Ian Anderson and the guitar

What do y’all think of Ian’s guitar work? From what I understand, he plays the acoustic guitar on Jethro Tull’s studio albums. I find it some of the most refreshing acoustic guitar to be found.

Well, Ian’s always been a very good guitar player. In his early days as a musician, he usually played with blues-oriented bands, and was a lead guitarist as well as a singer.

He says he only took up the flute after Mick Abrahams joined the band that became Jethro Tull. Abrahams was, he concedes, a much better guitarist, so he started looking for a different instrument to play. Harmonica seemed too much of a cliche for a blues musician, so that was out. He found a flute in a pawn shop, decided to try learning that (he’s pretty much self-taught; a real music teacher would’ve insisted he stop using his tongue!), and the rest is history.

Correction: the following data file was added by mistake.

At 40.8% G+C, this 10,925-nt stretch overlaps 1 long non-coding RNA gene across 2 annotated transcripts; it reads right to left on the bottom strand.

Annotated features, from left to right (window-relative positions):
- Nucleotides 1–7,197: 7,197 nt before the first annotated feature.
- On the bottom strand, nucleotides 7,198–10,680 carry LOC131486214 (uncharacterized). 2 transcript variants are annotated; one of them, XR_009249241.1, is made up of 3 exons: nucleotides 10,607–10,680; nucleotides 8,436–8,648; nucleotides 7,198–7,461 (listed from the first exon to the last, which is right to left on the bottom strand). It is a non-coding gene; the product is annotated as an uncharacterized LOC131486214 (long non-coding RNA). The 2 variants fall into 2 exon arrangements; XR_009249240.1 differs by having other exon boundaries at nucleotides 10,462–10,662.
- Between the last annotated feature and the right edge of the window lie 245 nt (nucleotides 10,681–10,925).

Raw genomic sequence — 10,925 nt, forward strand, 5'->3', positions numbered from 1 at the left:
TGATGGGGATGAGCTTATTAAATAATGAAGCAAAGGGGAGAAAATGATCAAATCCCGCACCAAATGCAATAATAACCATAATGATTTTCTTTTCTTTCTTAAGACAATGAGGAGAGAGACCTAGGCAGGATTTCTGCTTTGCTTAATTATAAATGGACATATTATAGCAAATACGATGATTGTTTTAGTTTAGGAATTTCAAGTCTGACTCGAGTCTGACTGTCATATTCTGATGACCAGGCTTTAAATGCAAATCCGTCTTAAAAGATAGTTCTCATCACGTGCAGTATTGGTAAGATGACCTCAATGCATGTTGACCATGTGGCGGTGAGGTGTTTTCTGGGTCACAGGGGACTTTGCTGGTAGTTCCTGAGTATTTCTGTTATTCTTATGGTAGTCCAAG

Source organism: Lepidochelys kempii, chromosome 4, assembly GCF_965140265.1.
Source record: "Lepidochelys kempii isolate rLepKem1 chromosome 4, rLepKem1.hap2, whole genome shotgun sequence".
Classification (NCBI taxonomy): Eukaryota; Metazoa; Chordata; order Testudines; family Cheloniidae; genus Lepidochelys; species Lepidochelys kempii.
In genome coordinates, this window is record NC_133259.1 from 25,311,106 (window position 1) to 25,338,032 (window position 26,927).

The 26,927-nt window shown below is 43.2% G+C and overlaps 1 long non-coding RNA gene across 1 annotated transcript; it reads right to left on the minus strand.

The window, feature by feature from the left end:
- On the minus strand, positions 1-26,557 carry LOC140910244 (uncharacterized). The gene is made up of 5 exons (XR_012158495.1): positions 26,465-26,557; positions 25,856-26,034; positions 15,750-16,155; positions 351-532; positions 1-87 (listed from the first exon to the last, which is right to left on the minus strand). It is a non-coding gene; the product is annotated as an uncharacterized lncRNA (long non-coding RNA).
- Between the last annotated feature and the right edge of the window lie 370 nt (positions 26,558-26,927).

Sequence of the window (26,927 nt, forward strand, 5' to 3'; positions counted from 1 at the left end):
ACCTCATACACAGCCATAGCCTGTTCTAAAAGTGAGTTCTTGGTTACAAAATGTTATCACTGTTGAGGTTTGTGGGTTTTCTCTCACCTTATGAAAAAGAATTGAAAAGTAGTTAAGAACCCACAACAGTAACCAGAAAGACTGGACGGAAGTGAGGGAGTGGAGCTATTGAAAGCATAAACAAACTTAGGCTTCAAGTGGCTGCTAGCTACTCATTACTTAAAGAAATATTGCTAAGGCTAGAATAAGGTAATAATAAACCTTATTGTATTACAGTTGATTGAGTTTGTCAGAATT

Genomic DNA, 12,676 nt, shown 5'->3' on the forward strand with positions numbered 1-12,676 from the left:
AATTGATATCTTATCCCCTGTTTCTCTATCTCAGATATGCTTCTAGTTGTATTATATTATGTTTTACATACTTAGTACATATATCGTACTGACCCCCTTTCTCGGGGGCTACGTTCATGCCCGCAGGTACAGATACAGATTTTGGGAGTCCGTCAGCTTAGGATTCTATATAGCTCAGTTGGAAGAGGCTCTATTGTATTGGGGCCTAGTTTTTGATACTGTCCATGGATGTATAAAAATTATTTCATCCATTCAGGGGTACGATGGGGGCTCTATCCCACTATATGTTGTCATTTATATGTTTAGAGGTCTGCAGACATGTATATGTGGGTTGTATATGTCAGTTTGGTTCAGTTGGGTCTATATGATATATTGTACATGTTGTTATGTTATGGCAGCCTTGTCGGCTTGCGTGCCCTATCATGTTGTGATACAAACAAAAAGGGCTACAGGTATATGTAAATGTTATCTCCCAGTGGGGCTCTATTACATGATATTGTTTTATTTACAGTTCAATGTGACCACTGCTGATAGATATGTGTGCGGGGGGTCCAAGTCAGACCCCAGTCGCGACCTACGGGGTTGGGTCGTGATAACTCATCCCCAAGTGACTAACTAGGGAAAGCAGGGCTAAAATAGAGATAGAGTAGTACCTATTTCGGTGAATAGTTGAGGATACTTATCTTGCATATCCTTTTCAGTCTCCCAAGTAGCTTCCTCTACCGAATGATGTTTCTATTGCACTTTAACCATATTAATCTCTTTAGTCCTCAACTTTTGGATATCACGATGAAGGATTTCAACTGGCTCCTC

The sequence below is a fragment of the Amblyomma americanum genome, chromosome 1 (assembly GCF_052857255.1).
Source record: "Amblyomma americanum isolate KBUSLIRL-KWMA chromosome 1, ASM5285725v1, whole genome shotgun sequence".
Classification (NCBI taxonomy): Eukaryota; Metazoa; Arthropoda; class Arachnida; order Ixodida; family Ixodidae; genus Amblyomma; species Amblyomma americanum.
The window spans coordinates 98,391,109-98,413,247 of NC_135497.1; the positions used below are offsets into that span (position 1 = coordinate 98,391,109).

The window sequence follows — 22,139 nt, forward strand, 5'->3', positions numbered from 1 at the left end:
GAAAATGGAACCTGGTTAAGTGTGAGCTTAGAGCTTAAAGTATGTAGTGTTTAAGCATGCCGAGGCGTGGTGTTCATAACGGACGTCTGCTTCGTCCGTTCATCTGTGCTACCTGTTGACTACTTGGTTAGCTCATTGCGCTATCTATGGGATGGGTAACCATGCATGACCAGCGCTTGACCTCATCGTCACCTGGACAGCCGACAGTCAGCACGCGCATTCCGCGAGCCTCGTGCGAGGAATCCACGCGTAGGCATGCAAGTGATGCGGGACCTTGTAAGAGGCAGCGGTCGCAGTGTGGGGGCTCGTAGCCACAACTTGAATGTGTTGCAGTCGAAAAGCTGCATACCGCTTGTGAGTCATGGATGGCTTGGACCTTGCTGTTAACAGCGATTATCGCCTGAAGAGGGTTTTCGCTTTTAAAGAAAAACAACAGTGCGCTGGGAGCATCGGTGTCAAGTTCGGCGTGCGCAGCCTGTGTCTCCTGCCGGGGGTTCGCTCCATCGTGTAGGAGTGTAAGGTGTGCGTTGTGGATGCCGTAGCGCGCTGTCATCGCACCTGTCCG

P.S. Abrahams eventually quit to form the short-lived (but wonderful) band Blodwyn Pig. His replacement was Martin Barre, who’s been working with Anderson ever since.

Is it Anderson on Thick as a Brick and Skating Away? If so, it’s excellent. He’s a real innovator all round.

If you like this sort of playing, I recommend you search out work by Richard Thompson and John Renbourn.

I just saw Ian Anderson in concert on November 1st! He plays a mean mandolin! And he’s still awesome on the flute.

He told us that he didn’t take up the flute until he was 20. Before then he was trying to be a guitar genius, but when he first heard Eric Clapton play, Ian decided to find another instrument, 'cuz he knew he’d never be as good as Clapton.

Yes, that’s Ian in both cases–he plays virtually all of the acoustic guitar on Tull records; Martin Barre sticks almost exclusively to electric. Much of Ian’s characteristic sound comes from his use of small-bodied “parlor” guitars.

For a strong influence on Ian’s guitar picking (and songwriting), check out Roy Harper. His 1971 album Stormcock is a good place to start.